Wealth gap rich soil for Rotondo

By Peter Calder

Actor, writer and film-maker Paolo Rotondo. Photo / Supplied
Actor, writer and film-maker Paolo Rotondo. Photo / Supplied

Actor, writer and film-maker Paolo Rotondo didn't have to go far from home to find the idea for his debut feature film, Orphans and Kingdoms, which opens in cinemas this week.

He was living on Waiheke at the time and he and his wife Renee Mark were at the local playground with the kids when he looked up at the "mansions on the hill", the multimillion-dollar architect-designed bolt-holes for Auckland's wealthy.

"Renee and I started talking about the massive disparity between the rich and the poor in this country. Waiheke is a very clear demonstration of that because it's in front of your eyes in one place."

The idea arose of Waiheke as "this island paradise that is a microcosm of New Zealand", he says, and he wrote a film in which three runaway siblings break into a flash bach and are just settling in when the architect owner arrives. A power game ensues full of unexpected twists and turns.

Rotondo, whose screen credits include clinic chief Andrew Solomon in Shortland Street, Thomas, one of three title characters in Hamish Rothwell's 2001 Stickmen and the main man in the 2012 docudrama Cancerman: The Milan Brych Affair, has a couple of short films to his credit and his first feature is a mature and handsome chamber piece that belies its $250,000 budget.

You must be happy with how it's turned out?

I'm stoked, actually. It's had a lot of festival showings and I am really stoked it's getting a release. It was an ultra-low-budget production and it's really punched above its weight.

I'm intrigued by the title.

My little girl's favourite song at the time was Brooke Fraser's Orphans, Kingdoms and we had just had a baby so the idea of responsibility to children was right in the front of our minds. I tried lots of times to contact Brooke to ask her what she thought and no one replied but she's a big star, you know ...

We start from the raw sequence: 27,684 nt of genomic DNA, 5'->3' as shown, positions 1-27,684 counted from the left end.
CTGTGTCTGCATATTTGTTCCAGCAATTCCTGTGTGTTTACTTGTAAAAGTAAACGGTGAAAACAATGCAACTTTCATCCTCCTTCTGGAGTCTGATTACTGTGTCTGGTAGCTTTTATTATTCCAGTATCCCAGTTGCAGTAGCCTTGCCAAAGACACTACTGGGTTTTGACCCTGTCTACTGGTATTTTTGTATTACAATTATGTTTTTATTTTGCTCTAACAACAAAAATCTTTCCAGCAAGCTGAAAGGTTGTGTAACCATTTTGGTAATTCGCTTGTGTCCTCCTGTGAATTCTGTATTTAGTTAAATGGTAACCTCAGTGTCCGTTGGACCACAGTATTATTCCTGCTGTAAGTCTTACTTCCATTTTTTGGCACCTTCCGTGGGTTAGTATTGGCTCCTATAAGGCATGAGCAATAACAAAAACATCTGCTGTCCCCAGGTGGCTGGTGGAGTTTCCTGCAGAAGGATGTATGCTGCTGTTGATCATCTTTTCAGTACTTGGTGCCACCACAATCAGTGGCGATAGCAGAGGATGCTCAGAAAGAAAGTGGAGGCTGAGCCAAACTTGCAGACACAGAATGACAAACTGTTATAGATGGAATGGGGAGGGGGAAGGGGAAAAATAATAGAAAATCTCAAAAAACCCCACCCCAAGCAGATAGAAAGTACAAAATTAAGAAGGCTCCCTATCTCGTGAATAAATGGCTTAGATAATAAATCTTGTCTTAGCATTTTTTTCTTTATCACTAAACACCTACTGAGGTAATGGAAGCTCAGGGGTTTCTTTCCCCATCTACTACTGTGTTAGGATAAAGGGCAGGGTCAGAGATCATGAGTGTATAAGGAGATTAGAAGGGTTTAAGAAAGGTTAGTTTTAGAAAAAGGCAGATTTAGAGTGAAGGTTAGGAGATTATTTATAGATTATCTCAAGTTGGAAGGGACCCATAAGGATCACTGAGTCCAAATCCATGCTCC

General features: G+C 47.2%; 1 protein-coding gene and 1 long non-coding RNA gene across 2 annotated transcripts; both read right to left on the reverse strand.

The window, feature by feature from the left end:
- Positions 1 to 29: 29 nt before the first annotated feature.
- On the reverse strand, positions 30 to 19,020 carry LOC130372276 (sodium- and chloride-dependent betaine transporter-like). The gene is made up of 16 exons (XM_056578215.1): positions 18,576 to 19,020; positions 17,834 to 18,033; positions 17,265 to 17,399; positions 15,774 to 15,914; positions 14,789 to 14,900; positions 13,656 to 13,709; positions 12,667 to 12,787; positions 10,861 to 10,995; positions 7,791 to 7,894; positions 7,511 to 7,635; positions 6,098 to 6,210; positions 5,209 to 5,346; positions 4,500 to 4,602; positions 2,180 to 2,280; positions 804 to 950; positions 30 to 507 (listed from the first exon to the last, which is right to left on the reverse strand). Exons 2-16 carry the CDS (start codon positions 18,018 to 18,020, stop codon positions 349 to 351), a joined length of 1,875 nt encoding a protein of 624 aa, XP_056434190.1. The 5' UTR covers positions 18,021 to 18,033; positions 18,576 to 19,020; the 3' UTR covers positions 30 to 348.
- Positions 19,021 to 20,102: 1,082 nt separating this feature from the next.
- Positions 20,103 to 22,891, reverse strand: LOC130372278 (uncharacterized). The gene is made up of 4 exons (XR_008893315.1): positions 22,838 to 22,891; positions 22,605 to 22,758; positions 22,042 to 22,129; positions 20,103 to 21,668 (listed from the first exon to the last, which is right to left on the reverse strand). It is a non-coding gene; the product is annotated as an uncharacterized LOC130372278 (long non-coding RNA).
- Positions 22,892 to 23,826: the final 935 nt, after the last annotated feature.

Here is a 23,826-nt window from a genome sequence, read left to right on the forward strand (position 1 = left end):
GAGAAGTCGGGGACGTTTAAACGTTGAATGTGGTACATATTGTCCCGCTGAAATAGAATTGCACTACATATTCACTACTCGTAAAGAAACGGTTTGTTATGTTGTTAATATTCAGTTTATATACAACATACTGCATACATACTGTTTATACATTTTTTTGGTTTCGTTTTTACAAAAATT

The casting process - getting the three kids - must have been half the film.

Yeah, well, obviously we had no money to put towards casting. I did 90 per cent of it. I roped in Fraser [Brown], the producer, to come and read parts and almost all the casting directors in the country were so supportive, giving me advice and letting me use their studio and their cameras. The real linchpin was Kenae [the swaggering yet vulnerable 13-year-old, who is the principal antagonist] and we auditioned about 60 boys or so.

I see there is another Rotondo who has the music credits.

Yep, he's my cousin.

He's a composer and he studied at the Centro Sperimentale which is the big film school in Rome. He studied with Ennio Morricone [the legendary Italian composer] and teaches alongside him.

I guess he gave you mate's rates.

It's whanau. Italians are like that. I had to prove to the producers that he was the man but luckily he's got the chops.

I wouldn't want to give away what happens, and maybe this is a bit of middle-class Marxism, but the ending feels a bit casual about the fate of the kids.

I'm a bit of a middle-class Marxist myself but I didn't want to make a film that tidily resolved itself and relieved the audience of responsibility. I get asked that a lot. When we do Q&A sessions, a huge debate is generated among the audience about what happens to the kids, and that's what I wanted. The important thing for me is that the experience the kids had on the island changed them in some way.

The film is around 75 minutes. Was that ever problematic to you?

With a low-budget film you basically get everybody going "cut this out", "cut this out", until you condense it to something that is achievable on a $250,000 budget. And that's a really good exercise because it makes me write something that is the essence of the story. And audiences internationally have been loving the length of it.

You have been working on a film based on Strange Resting Places, your play about soldiers from the 28th Maori Battalion in Italy. How's that coming along?

It's a big idea and it's a period film so it needs international producers. And they say, "You gotta make a couple of feature films first", and so I'm still lining up my ducks.

Who: Paolo Rotondo, film-maker

What: Orphans and Kingdoms

When: In cinemas from Thursday

- NZ Herald

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